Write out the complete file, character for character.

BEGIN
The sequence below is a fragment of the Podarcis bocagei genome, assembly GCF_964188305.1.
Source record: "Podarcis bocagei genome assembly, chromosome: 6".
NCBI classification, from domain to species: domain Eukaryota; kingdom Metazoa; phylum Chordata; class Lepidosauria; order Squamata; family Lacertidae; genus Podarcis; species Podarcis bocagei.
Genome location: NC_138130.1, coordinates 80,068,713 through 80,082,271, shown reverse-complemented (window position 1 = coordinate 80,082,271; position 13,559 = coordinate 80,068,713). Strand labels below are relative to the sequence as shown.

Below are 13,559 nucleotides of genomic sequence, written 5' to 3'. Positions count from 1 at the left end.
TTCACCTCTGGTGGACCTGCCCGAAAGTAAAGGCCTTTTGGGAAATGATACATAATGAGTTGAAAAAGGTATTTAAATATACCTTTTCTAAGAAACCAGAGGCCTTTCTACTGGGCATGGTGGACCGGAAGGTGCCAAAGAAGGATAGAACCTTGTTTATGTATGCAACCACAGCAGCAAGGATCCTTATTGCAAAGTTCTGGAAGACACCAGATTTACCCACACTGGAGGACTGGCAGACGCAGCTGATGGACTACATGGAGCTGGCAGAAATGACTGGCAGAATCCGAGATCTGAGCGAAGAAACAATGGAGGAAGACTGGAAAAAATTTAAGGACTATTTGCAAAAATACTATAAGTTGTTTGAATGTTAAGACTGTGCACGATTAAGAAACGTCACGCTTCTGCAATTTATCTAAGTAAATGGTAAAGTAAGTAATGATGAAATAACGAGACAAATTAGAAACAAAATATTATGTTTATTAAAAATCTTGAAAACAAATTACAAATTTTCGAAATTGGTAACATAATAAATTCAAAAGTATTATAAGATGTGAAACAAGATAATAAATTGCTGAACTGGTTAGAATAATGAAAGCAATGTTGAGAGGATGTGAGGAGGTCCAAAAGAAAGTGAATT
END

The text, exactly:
The sequence below is a fragment of the Podarcis bocagei genome, assembly GCF_964188305.1.
Source record: "Podarcis bocagei genome assembly, chromosome: 6".
NCBI classification, from domain to species: domain Eukaryota; kingdom Metazoa; phylum Chordata; class Lepidosauria; order Squamata; family Lacertidae; genus Podarcis; species Podarcis bocagei.
Genome location: NC_138130.1, coordinates 80,068,713 through 80,082,271, shown reverse-complemented (window position 1 = coordinate 80,082,271; position 13,559 = coordinate 80,068,713). Strand labels below are relative to the sequence as shown.

Below are 13,559 nucleotides of genomic sequence, written 5' to 3'. Positions count from 1 at the left end.
TTCACCTCTGGTGGACCTGCCCGAAAGTAAAGGCCTTTTGGGAAATGATACATAATGAGTTGAAAAAGGTATTTAAATATACCTTTTCTAAGAAACCAGAGGCCTTTCTACTGGGCATGGTGGACCGGAAGGTGCCAAAGAAGGATAGAACCTTGTTTATGTATGCAACCACAGCAGCAAGGATCCTTATTGCAAAGTTCTGGAAGACACCAGATTTACCCACACTGGAGGACTGGCAGACGCAGCTGATGGACTACATGGAGCTGGCAGAAATGACTGGCAGAATCCGAGATCTGAGCGAAGAAACAATGGAGGAAGACTGGAAAAAATTTAAGGACTATTTGCAAAAATACTATAAGTTGTTTGAATGTTAAGACTGTGCACGATTAAGAAACGTCACGCTTCTGCAATTTATCTAAGTAAATGGTAAAGTAAGTAATGATGAAATAACGAGACAAATTAGAAACAAAATATTATGTTTATTAAAAATCTTGAAAACAAATTACAAATTTTCGAAATTGGTAACATAATAAATTCAAAAGTATTATAAGATGTGAAACAAGATAATAAATTGCTGAACTGGTTAGAATAATGAAAGCAATGTTGAGAGGATGTGAGGAGGTCCAAAAGAAAGTGAATT